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May 27, 2015

Day 2 of Weekend Kayak Challenge

Day One of the eleventh Lagoon/Reef Kayak Eco-Challenge ended at Robles Point, a secluded beach on Northern Ambergris Caye near the border with Mexico and a stone’s throw from the Barrier reef. There participating teams camped out in preparation for the second leg of the forty-two mile race back to San Pedro Town. News Five was along from start to finish and tonight Mike Rudon has the story on the champions of the lagoon, creeks and sea…the paddlers of the Kayak Eco-Challenge 2015. 

 

Mike Rudon, Reporting

Bright and early on a beautiful Sunday morning, on a pristine beachfront just off the barrier reef, the participants of the Kayak Challenge prepared for the second gruelling leg of the race. They were competitors on day one, and would be again in a matter of minutes, but for the moment they shared a meal and companionship, exchanging stories and comparing strategies. Some of them have paddled the waves before, and for some it is a first, memorable experience.

 

Rubio Salazar

Rubio Salazar, Team Rendezvous

“First time, first time…I just decided that for the years I live on this island, for over thirty-eight years, I decided that I will try to see what I can do.”

 

Miguel Castillo, Paddler

“It’s hard…we never expect it fu be so long.”

 

Reporter

“But unu wah mek it all the way to the end right?”

 

Miguel Castillo

“We noh wah give up mein.”

 

Samir Mejia

Samir Mejia, Paddler

“Today I wah do it by myself and I wah try reach it by myself. I’ll do it by myself and I’ll try to finish it and I’ll try to prove to all of my friends that I don’t need any partner. I’ll do it by myself and I will make it. Even if I do it dead last I will make it to the finish line.”

 

Jordan Santos, Paddler

“When we touch the water we’ll find out.”

 

David Daniel

David Daniel, Paddler

“You know I hafto push it. I hafto try hype up mi teammate fu push it with mi but the man lee slack up. You know I noh fight with the man or nothing but the two ah we still push it.”

 

And then, after an intensive cleanup of the camping ground, it was time,  and twenty-four teams of the twenty-seven that started lined up. Team Fisheries, Coast Guard and Bulldogs were in first, second and third place by a considerable time margin… but when the horn sounded, it was all guns blazing.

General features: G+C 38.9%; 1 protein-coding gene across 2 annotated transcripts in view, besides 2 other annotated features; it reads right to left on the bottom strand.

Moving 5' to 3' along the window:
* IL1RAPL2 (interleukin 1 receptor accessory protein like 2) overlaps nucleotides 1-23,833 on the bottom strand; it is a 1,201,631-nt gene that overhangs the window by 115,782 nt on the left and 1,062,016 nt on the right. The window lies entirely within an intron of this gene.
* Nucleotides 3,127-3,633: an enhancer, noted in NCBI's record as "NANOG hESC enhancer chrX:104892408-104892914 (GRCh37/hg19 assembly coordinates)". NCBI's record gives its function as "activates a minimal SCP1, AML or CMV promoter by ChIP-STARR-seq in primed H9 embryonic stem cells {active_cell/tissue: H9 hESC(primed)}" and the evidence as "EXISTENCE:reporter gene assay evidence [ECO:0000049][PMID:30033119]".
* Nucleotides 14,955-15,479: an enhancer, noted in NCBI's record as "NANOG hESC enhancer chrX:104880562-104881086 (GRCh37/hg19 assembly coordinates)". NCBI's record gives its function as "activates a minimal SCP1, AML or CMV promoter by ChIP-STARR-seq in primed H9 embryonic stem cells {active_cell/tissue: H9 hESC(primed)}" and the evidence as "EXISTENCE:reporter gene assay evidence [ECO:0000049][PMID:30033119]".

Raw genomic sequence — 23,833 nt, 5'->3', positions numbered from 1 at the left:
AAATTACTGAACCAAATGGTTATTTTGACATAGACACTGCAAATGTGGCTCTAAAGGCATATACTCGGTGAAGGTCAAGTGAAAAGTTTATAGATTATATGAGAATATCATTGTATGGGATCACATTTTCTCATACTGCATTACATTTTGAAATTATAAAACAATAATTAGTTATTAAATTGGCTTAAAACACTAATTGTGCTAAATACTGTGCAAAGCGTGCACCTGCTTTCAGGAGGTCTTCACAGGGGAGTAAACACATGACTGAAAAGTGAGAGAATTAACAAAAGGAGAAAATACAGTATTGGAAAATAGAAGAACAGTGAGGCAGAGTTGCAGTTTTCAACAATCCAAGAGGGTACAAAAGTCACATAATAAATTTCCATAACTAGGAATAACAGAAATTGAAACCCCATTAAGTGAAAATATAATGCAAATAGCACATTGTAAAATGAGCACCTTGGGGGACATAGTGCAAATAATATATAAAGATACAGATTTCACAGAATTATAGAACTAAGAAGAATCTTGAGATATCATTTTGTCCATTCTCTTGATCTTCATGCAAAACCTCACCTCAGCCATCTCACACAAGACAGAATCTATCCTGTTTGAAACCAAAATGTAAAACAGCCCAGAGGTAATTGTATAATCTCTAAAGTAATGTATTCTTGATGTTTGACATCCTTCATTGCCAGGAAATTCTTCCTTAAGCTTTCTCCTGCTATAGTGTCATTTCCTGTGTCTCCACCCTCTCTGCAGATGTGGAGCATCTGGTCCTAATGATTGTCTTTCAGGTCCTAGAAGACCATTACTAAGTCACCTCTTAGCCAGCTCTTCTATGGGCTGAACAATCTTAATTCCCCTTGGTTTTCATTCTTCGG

The roar of the waves over the reef competed with the shouts of supporters spurring on their favourite teams, as the kayakers paddled past remote luxury resorts and the beautiful beaches of Northern Ambergris. That scenery was for the observers to enjoy, and we did. For those in the ocean-going craft battling the waves and wind, the focus was absolute.

 

Even though all left together, by the time we were halfway to the finish line, the three top teams from day one were out in front. This is Team Fisheries and Coast Guard going at it, neither wanting to get left behind. Closer to the reef Team Bulldogs kept them in sight even as they tried to veer into the calmer seas near the Coast.

 

Most of the paddlers were in high spirits, knowing that they would not finish in the top bunch but determined to finish the race anyway. The youngest team in the race were obviously struggling, but their paddles never faltered.

 

By early afternoon a crowd had gathered at the Central Park, waiting to greet the champions – all of them – whether they arrived first or last. And when the first kayaks rounded the pier heading into the final stretch, nobody was surprised to see the Fisheries and Coast Guard teams fighting for first. In the end, fisheries won by only a kayak length.

 

Carlos Ramirez

Carlos Ramirez, Team Fisheries

“No race is easy. All the races are hard. You need to put your mind and your heart and definitely you need to work out when you come to these races. It was a good challenge, the wind was nice and everyone tried their best to make it.”

 

Alfonso Lind

Alfonso Lind, Team Coast Guard

“Well today, all we had to do was try to hold off the guys that were behind us from yesterday because we know we had them like five minutes and they could have closed that. So we just kept it tight with the guys that were leading and hung in there to the end and we did a sprint…put on a show for the crowd.”

 

And then it was Team Bulldogs in third place, followed close behind by the rest of the weary paddlers. But none received a welcome like Carlos Esquivel, sixteen years old and Miguel Castillo, fourteen. They were greeted like heroes and given the MVP award for paddling a total of thirteen hours and forty-two hours over the two days.

 

It was a spectacular finish to an amazing two-day race which showcased the beauty of the lagoons, creeks, beaches and coral reef which few Belizeans ever see. The Lagoon/Reef Eco-Challenge, in its eleventh year, has earned its place as one of Belize’s best, and we’re assured that it’s going to be even bigger next year. We’ll see you there. Mike Rudon for News Five.

 

According to creator and organizer Elito Arceo, the planning committee is looking to make some major changes to the race in 2016. And that, we are told, includes opening it up to regional and international competitors.  

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Viewers please note: This Internet newscast is a verbatim transcript of our evening television newscast. Where speakers use Kriol, we attempt to faithfully reproduce the quotes using a standard spelling system.

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